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Rotnei Clarke: Butler guard relies on God, family for support

Emily+Diehl+%2F+Multimedia+Director
Emily Diehl / Multimedia Director

Emily Diehl / Multimedia Director

Emily Diehl / Multimedia Director

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It’s unusual and extraordinary for me to use my column space to rave about an opponent. After all, is not the whole philosophy behind competitive sports to destroy, dismantle and embarrass your opponent? Respect their athleticism, sure, but prove to them that you are superior, despite what the statistics or critics may say.

So you may find it curious that the following column is about Butler’s star point guard Rotnei Clarke. Originally, I had intended to write a piece about the Clarke family; Rotnei’s younger sister, Cassie, is a senior and star in her own right on the volleyball court for Saint Louis University. But when I got a chance to talk to Mr. Clarke, I realized what an incredible athlete the SLU community saw play on Thursday, Jan. 31.

First, let’s talk about Rotnei the nationally recognized point guard. As a player at Verdigris High School in Oklahoma, Clarke lead his team to its first state championship and became the state’s all-time lead scorer with 3,758 points. He would receive over 30 offers, including Kentucky, Kansas, and Oklahoma, before signing with Arkansas.

As a freshman at Arkansas, he was the top freshman in the nation in 3-pointer percentage (39.3 percent) and had 22 double-digit scoring games. Needless to say, the nation knew who Rotnei Clarke was. He transferred to Butler after Arkansas changed head coaches in 2011.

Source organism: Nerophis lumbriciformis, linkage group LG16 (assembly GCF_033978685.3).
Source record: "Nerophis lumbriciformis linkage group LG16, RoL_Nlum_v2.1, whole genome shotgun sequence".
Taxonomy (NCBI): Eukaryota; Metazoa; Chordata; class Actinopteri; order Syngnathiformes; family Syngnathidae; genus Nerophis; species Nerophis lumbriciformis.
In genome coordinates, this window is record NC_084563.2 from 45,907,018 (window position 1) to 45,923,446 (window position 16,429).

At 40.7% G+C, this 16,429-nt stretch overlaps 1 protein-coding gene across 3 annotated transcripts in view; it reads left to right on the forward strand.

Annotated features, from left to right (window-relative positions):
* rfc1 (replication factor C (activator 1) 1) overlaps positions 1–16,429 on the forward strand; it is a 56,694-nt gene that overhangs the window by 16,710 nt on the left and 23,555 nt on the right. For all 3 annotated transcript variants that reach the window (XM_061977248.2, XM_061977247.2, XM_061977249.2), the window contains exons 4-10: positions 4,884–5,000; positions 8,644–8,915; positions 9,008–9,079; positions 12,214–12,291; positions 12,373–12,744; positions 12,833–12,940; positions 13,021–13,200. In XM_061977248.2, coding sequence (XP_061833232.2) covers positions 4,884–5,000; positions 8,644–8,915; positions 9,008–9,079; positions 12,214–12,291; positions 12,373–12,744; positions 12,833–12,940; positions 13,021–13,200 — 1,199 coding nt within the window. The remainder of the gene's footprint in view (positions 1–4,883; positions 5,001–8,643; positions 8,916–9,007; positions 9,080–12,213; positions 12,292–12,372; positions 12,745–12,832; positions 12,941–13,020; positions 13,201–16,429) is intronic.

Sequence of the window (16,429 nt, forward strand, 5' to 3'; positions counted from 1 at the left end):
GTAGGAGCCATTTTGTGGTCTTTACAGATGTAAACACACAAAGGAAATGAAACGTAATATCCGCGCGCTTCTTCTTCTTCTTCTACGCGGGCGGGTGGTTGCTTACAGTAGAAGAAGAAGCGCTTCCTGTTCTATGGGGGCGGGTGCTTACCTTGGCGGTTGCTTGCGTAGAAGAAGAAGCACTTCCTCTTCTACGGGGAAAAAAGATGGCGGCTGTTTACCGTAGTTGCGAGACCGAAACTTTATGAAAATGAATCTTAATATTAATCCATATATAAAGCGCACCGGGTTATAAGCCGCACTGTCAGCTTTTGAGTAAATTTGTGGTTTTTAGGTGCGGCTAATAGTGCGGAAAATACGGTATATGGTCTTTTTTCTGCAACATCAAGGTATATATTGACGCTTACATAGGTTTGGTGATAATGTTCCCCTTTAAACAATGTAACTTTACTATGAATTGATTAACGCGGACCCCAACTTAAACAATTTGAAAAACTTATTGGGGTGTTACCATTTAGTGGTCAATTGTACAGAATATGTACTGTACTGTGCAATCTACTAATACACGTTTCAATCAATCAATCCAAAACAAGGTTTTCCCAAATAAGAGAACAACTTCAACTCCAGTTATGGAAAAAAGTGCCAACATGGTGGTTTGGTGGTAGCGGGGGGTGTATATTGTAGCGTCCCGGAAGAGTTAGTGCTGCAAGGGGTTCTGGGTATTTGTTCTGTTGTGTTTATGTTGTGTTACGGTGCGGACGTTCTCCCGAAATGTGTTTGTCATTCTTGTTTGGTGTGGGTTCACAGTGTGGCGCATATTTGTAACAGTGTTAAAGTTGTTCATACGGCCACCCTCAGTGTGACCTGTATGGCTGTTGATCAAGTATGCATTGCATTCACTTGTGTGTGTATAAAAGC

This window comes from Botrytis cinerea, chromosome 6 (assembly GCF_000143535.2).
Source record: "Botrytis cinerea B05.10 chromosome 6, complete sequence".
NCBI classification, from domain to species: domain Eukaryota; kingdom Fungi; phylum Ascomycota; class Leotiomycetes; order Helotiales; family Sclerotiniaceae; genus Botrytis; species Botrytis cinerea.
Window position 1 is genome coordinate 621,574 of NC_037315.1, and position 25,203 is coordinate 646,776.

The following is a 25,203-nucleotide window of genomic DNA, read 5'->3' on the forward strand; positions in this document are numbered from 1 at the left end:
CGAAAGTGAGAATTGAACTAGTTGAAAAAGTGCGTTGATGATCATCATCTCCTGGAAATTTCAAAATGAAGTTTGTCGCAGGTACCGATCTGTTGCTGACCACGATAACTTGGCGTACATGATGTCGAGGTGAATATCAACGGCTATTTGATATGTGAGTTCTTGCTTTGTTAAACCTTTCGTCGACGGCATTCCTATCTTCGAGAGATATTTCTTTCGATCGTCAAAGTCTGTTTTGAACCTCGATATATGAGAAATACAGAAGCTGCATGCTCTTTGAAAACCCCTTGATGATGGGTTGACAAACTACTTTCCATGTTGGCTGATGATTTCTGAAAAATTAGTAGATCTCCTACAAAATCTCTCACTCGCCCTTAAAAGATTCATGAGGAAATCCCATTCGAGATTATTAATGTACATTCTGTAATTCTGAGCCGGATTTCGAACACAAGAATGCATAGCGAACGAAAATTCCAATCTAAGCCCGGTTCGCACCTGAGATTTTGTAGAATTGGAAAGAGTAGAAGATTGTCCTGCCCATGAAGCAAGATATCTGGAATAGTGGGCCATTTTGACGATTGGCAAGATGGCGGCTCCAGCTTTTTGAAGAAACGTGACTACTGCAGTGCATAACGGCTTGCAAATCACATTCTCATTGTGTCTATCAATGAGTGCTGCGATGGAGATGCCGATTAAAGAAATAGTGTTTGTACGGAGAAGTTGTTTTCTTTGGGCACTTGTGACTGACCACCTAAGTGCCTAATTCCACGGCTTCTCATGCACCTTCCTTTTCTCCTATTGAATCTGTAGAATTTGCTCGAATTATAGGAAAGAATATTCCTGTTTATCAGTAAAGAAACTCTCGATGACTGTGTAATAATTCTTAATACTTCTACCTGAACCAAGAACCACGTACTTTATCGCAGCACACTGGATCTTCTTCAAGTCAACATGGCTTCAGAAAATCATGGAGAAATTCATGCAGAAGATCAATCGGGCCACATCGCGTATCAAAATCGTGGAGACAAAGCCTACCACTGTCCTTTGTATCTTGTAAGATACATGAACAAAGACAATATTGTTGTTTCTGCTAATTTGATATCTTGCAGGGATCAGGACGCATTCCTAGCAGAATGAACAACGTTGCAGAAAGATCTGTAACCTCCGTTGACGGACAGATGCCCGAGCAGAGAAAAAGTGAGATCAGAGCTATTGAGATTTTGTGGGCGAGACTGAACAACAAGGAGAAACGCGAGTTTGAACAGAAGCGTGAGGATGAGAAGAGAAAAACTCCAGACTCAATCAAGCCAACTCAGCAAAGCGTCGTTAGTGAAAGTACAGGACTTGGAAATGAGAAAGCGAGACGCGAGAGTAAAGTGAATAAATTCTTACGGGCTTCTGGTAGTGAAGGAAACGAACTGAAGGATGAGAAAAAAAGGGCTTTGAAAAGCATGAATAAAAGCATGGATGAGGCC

When Butler visited SLU, I took attention to watch Clarke during the warm-up shoot around. His shot is almost mystical. I had a conversation with a SLU player about him, and we both marveled at its ease and simplicity. He missed only a handful of the over 100 shots he took before the game. Rotnei told me he averages 500 shooting reps outside of practice – yes, outside of his mandated time, he takes over 500 shots.

The senior is shooing 42 percent from the field, 44 percent from behind the arc and leads the team with 17 points per game. That’s about what SLU held him to at Chaifetz Arena. If it wasn’t obvious to you what a stellar basketball player Rotnei is after seeing him play here, then you aren’t a true fan of college basketball.

But what really blew me away was who Rotnei is as a student, a friend, and a brother. Too often, I think, athletes become divine and therefore separated from reality. Not Clarke.

Rotnei says that before every game he and his sister text each other Bible verses; he texts her before volleyball games, and she texts him before basketball games.

“Cassie and I are best friends,” he said. “Even if we didn’t have the sports, our faith is really important to us. We push each other in the game of life.”

He jokes that it’s false that she can regularly beat him in “HORSE,” as the SLU student section suggested on Thursday.

“It’s funny to me, I’m sure she got a kick out of it,” he said. It’s part of the game … She has beat me a couple times when we play. I joke with her that I’m just missing shots. She’ll admit [that] I got some volleyball skills, too.”

What is in the future for Rotnei, not even he knows. Certainly, professional basketball is a probability, and I’m betting on the NBA. He wants to be able to coach basketball at some point, too.

But what Clarke says about his future, is, I think, a most succinct prediction:

“I don’t think I’ll ever get away from the game of basketball.”

Emily Diehl / Multimedia Director

Emily Diehl / Multimedia Director

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Rotnei Clarke: Butler guard relies on God, family for support